I had been procrastinating watching it for a long time, but got through 1917 last night and wow, what a film. There’s something to be said for movies with very simple plots, Dredd, The Raid, Mad Max, The Northman, the Lighthouse, that just open up tons of possibilities for world building and character development that cannot occur when the plot is dominating screen time.
While the constant non-breaking scenes in 1917 are astounding to watch, the best part of the film for me was the changing landscape and how abruptly the characters go from pastoral grasslands to claustrophobia of the trenches, to the devastation of no-man’s land, within less than mile or so in most cases. The landscape becomes one of the characters in the film.
The film got me thinking about WW1 quite a bit as well, and it’s a grim reminder that no one in the first few weeks knew just how the war was going to play out, there were hints, for sure, especially during the American Civil War where Napoleonic tactics were annihilated by rifles that could shoot 3X as far with accuracy and near the end of the war, repeating rifles (see Hoover’s Gap). Yet no one could have guessed the massive trenchlines, mega fortresses and dominance of artillery. It was the end of the days where armies on the march feared nothing until the battle itself. More than that, WW1 represents the biggest fundamental shift in the paradigm of Western thought since the Enlightenment.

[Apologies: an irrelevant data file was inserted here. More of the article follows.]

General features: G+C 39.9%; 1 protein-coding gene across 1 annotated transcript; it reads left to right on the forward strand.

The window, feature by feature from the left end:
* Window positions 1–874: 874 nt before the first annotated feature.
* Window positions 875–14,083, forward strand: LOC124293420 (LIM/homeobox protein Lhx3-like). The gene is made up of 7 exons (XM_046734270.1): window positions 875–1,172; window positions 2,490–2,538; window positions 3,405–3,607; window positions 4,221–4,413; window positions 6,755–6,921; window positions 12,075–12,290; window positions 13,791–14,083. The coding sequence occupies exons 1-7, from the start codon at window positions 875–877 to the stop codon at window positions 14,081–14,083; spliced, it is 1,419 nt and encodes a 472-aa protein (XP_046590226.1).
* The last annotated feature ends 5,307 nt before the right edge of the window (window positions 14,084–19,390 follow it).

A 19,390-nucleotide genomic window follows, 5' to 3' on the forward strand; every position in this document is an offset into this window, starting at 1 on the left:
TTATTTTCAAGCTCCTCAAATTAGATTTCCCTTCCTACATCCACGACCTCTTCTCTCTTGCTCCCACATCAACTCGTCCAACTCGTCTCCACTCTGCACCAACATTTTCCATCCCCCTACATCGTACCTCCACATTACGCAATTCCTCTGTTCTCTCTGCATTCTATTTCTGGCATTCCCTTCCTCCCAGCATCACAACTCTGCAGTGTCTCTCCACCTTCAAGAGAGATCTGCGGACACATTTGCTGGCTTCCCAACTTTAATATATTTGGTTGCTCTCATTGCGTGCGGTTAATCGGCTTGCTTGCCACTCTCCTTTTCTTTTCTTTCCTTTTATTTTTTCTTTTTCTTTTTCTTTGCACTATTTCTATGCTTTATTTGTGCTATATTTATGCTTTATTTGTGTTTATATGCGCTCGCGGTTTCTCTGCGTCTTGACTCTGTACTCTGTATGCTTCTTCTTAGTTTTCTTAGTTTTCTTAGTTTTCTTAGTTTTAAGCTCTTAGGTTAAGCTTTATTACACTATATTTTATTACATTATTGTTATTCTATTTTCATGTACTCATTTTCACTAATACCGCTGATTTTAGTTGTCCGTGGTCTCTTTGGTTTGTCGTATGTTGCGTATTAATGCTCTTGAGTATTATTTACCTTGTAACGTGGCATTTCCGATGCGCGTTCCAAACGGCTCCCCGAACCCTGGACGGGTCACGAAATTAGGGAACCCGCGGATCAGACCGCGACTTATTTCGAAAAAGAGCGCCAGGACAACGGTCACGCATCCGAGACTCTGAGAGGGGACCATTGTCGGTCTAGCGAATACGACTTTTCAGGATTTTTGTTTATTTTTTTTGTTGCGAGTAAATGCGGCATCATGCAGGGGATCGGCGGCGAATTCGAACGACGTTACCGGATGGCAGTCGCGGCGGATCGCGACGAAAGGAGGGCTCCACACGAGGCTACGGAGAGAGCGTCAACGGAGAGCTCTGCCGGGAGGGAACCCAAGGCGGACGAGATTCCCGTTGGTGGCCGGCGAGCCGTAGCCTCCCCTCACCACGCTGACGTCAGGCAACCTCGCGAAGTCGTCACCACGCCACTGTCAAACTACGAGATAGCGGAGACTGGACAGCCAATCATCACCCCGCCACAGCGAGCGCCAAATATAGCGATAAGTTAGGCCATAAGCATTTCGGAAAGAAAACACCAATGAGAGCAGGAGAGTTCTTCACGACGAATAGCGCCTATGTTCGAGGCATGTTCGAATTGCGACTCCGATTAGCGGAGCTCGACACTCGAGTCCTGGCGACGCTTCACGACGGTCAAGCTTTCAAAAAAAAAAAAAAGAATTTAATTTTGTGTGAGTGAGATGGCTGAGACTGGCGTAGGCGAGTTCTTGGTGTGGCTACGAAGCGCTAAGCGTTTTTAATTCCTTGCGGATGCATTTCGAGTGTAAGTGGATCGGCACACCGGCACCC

“The whole world really blew up about world war 1 and we still don’t know why. Before then, men thought that utopia was in sight. There was peace and prosperity. Then everything blew up, we’ve been in a suspended animation ever since” -Dr. Walker Percy
“The last complete normal year in history was 1913. Security and quiet have disappeared from the lives of men since 1914” -Konrad Adenauer
“World War 1 was more devastating to civility and civilization than the physically far more destructive world war 2: the earlier conflict destroyed an idea. I cannot erase the thought of those pre-World War 1 years, when the future of mankind appeared unencumbered and without limit.” -The Age of Turbulence, Alan Greenspan
“Everything would get better and better. This was the world I was born in… Suddenly, unexpectedly, one morning in 1914 the whole thing came to an end” -Harold Macmillan
“Historic events are often said to have changed everything. In the case of the Great War this is, for once, true. The war really did change everything: not just borders, not just governments and the fate of nations but the way people have seen the world and themselves ever since. It became a king of hole in time, leaving the postwar world permanently disconnected from everything that had come before” -G. J. Meyer